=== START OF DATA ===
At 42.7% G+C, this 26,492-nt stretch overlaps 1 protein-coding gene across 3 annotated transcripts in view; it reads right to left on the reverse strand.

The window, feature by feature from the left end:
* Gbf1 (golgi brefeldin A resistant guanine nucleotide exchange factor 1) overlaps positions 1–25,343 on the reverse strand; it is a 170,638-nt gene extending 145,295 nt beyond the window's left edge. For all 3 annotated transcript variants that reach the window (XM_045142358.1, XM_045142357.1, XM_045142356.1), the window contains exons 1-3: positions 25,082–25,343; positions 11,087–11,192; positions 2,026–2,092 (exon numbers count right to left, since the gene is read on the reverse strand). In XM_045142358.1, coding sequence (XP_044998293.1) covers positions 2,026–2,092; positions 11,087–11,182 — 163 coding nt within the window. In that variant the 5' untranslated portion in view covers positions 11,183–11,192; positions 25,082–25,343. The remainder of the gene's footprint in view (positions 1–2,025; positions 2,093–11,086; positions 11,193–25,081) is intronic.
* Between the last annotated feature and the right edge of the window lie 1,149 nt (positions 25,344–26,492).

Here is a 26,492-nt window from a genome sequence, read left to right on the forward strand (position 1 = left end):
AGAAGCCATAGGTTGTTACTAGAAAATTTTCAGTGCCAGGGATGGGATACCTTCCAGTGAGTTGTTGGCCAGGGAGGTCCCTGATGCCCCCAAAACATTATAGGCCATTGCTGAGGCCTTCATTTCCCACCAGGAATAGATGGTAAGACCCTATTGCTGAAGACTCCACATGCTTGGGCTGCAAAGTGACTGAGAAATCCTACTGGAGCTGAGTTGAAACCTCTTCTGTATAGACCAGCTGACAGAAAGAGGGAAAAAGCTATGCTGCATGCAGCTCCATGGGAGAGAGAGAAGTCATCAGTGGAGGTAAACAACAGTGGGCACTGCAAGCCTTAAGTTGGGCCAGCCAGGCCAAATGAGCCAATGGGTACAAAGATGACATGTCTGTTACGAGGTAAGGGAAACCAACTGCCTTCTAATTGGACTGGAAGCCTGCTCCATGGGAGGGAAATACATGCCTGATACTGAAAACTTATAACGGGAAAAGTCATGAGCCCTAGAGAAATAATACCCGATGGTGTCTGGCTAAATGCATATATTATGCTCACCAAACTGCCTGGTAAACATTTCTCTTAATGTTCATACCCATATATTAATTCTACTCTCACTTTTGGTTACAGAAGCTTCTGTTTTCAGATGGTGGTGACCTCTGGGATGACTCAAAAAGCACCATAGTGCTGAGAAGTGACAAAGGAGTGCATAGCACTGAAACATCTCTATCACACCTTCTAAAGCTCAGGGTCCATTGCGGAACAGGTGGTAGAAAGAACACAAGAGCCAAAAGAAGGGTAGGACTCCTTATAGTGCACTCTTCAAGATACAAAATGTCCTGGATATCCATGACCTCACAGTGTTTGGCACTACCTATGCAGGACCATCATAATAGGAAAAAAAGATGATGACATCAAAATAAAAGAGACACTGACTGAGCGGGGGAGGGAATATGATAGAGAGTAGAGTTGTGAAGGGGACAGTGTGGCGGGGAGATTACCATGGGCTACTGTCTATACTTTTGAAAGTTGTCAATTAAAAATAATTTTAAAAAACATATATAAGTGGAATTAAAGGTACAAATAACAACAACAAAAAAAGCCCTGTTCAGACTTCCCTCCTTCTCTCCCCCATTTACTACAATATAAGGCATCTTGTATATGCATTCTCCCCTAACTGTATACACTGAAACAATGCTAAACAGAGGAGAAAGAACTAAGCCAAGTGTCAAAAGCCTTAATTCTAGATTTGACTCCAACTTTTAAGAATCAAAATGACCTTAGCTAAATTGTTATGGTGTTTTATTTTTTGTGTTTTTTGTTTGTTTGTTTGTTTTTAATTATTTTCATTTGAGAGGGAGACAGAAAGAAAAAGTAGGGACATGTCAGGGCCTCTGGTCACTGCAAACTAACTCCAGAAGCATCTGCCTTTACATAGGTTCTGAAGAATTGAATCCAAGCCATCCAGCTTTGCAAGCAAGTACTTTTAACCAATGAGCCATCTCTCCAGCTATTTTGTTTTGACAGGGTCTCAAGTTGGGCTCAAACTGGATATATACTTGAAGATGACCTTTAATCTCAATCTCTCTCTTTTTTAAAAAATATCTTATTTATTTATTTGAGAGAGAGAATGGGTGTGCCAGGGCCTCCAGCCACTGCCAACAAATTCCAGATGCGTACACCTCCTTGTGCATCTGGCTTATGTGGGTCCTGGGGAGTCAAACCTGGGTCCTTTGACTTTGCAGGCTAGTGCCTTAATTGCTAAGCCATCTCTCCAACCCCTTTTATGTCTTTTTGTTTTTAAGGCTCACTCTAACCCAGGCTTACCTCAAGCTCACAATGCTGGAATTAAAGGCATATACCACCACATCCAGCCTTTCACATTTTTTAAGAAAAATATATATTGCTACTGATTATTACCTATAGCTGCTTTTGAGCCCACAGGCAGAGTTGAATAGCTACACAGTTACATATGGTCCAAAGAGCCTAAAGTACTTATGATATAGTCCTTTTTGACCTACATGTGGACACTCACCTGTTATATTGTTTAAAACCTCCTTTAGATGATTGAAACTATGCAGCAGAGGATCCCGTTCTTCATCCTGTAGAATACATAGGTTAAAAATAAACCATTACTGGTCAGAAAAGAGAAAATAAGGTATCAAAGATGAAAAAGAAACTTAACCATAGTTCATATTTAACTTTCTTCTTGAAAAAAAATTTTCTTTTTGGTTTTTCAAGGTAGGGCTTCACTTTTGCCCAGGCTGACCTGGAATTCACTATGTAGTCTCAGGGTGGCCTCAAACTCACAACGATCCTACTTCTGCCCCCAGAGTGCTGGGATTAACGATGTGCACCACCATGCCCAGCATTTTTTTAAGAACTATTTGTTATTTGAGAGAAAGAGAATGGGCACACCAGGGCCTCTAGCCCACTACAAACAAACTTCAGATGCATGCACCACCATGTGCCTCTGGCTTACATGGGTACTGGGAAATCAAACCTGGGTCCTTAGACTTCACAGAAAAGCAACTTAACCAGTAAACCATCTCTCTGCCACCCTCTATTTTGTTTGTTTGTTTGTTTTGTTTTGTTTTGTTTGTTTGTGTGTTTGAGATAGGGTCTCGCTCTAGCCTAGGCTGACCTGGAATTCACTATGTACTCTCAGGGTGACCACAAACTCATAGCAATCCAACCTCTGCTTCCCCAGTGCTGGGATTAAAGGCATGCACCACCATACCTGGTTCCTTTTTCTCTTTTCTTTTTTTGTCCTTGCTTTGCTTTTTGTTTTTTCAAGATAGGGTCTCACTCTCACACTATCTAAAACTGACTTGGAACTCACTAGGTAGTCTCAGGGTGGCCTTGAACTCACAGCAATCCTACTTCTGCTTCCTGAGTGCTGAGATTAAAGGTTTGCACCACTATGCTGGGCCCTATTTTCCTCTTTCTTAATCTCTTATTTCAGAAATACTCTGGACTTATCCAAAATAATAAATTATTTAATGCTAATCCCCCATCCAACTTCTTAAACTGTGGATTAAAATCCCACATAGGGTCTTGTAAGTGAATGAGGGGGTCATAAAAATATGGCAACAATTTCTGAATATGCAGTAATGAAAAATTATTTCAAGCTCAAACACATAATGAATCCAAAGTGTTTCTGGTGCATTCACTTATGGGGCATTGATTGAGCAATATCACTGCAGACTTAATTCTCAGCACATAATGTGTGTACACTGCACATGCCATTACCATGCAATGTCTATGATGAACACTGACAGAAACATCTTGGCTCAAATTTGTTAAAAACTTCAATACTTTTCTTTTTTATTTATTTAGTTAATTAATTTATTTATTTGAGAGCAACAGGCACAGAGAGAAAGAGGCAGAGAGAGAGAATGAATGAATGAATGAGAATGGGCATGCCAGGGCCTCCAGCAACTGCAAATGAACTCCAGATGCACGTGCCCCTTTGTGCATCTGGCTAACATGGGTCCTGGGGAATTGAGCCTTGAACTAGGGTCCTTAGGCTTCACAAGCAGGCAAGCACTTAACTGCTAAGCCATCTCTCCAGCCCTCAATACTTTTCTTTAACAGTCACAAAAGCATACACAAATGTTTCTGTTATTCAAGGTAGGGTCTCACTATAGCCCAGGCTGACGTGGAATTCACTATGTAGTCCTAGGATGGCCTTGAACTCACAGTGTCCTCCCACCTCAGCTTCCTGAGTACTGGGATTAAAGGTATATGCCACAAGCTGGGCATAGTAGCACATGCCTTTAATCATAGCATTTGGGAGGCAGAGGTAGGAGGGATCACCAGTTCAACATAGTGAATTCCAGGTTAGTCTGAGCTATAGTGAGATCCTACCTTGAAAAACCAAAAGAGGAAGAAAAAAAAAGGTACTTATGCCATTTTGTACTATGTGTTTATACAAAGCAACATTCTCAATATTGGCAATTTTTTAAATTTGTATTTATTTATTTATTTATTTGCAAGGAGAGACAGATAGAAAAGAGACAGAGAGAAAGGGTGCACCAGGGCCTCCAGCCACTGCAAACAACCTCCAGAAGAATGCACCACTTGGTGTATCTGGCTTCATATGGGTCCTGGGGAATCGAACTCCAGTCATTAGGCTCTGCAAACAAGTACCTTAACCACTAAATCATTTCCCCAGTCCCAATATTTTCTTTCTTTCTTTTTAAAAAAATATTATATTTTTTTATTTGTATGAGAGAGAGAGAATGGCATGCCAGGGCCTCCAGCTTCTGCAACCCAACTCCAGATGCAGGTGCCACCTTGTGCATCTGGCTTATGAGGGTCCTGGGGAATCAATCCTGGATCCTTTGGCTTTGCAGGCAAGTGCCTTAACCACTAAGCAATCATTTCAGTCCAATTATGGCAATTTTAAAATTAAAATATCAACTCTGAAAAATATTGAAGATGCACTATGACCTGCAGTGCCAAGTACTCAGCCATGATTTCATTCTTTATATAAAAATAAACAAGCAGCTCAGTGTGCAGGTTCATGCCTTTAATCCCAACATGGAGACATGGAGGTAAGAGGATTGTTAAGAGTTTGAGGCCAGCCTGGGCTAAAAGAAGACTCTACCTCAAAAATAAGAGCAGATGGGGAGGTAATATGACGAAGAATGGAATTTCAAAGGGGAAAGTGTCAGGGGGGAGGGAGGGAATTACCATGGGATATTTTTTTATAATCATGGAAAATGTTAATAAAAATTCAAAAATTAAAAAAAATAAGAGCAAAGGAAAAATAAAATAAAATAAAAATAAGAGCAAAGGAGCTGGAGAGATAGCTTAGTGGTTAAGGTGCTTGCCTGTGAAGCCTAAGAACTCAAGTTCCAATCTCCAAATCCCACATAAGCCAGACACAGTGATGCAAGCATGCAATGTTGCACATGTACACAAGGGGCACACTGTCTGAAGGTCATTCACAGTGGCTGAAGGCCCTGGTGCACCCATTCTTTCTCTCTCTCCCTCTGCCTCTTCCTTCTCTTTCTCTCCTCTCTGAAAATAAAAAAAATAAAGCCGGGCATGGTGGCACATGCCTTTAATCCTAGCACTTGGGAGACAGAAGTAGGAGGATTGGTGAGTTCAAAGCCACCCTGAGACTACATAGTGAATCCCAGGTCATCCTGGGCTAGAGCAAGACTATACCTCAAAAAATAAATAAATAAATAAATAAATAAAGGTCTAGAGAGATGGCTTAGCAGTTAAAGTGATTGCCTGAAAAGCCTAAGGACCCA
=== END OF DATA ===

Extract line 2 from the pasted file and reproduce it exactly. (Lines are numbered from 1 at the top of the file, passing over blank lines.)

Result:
The window, feature by feature from the left end: